You’ve been running engagement surveys for years, maybe even decades, as a way to measure the impact of your employee engagement initiatives and track your progress.

Employee engagement surveys are valuable tools but when it comes to developing your DEI strategy and initiatives, they won’t tell you what you need to know to make an impact on your people and your organization.

Here are four insights you are missing if you are relying on your employee engagement survey data to determine your DEI strategy and initiatives.

  • The current practices and behaviors promoting or preventing diversity, equity, and inclusion

Employee engagement surveys are longitudinal studies. They are designed to evaluate an existing solution or practice over time.

They are not designed to help you understand your employees in a way that will help you identify new opportunities and solutions, or to discover new insights into their experiences. 

To gain these insights you need a more nuanced approach, examining the elements of diversity, equity, and inclusion from different angles. You need data with more depth and with richer options for analysis and interpretation. All of this will help you identify strengths, weaknesses, and opportunities in a way that puts your employees’ experience at the heart of your DEI work.

So your employee engagement survey will measure perceptions of the statement ‘my organization is dedicated to DEI’ but it won’t identify the specific practices and behaviors that support or prevent greater diversity, equity, and inclusion within your organization.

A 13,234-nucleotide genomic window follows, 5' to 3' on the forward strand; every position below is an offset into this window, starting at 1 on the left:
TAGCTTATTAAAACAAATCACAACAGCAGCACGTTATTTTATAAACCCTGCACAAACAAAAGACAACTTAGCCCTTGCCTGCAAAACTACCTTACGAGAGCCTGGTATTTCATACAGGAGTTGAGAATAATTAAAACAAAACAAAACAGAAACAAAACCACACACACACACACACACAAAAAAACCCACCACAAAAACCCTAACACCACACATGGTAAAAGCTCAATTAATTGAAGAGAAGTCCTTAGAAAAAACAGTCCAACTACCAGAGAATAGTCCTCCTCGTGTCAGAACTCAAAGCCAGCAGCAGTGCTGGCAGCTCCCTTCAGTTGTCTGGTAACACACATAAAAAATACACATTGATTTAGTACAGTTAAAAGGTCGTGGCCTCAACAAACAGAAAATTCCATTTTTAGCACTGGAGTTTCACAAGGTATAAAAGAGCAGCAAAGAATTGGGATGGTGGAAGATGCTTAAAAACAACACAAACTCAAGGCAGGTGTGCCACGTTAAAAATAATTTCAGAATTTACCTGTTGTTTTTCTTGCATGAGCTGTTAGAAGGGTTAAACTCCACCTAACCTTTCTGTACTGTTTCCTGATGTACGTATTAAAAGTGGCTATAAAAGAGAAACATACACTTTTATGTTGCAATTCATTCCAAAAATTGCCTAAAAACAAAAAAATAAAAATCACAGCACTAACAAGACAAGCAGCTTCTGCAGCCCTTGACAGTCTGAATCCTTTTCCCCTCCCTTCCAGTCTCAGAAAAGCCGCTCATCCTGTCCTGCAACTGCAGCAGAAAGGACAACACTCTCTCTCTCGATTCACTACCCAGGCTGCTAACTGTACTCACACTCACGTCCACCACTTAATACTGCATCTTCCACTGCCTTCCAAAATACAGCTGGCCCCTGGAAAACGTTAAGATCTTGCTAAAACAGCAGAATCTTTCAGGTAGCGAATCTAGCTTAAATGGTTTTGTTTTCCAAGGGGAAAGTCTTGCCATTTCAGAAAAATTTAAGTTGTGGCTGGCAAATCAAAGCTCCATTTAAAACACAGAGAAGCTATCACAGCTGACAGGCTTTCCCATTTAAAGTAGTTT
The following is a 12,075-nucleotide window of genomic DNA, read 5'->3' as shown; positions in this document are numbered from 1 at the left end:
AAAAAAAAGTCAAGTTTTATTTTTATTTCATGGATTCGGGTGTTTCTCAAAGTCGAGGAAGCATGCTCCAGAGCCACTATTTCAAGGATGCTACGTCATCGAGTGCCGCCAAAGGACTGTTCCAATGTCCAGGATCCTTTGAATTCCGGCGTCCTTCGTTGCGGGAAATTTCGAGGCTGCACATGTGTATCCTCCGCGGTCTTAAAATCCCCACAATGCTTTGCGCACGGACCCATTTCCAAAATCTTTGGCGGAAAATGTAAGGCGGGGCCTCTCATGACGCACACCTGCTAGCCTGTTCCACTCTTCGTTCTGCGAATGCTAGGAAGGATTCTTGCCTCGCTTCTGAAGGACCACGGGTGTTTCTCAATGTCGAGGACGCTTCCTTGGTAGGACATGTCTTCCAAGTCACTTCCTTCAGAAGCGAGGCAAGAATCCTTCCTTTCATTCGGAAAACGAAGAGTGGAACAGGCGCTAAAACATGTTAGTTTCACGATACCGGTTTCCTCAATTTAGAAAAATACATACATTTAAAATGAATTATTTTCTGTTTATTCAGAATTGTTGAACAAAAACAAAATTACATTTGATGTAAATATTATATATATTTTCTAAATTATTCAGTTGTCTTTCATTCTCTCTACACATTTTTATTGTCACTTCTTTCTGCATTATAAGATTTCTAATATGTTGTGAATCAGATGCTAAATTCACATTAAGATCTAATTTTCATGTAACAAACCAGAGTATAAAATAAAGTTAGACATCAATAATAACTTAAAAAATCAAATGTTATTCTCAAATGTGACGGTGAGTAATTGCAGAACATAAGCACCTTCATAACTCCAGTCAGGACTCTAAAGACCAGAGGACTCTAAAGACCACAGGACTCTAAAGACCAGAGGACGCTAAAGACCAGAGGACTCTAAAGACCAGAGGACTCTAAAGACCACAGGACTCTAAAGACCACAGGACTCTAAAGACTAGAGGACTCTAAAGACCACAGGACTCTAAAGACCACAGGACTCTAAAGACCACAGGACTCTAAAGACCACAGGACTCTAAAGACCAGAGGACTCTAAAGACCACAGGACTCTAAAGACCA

• What matters most to YOUR people

The typical employee engagement survey is not designed to help you make decisions about DEI initiatives or strategy. 

To get the data you need to develop policies, practices, and even behaviors that support your commitment to DEI, you need to design a survey based on the decisions you want to make using its results.

You also need to design a survey that focuses on what matters most in YOUR workplace. It needs to be relevant to where you are in your DEI journey and created to support the next steps that are appropriate for your organization. 

Creating this type of survey requires DEI expertise and knowledge. You need to be sure that critical DEI elements are incorporated appropriately and sensitively into your survey. You also need to be sure that your survey will produce valid and reliable data. 

  • Meaningful benchmarks

Results from employee engagement surveys are often benchmarked against industry ‘norms’. The nature of these ‘norms’ is that there are often only small differences between an organization’s results and those for their industry. Often this lulls leadership into a false sense of security and they miss the opportunity to take action that could set them apart from their competition. There is limited value in these external benchmarks.

However, we recommend using internal benchmarks with your DEI survey. You should compare your organizational ‘averages’ to responses based on demographic breakdowns. DEI is meant to create equitable and inclusive experiences for employees of all backgrounds, identities, and perspectives. So a meaningful difference between race, gender identities, hierarchies, or roles could be an indication of areas where improvements are needed. 

  • Your key inclusion drivers

Employee engagement surveys cannot help you understand your organization’s unique drivers of inclusion. These drivers are the unique behaviors and actions that matter most to your employees. Understanding these will allow you to design DEI  initiatives that have the greatest impact on your people and your organization. A robust DEI survey will give you data that you can further analyse to identify these drivers.

If you’d like to talk more about how we can help you design your DEI strategy, schedule a consultation with our Assessment team today. Click here to get started.

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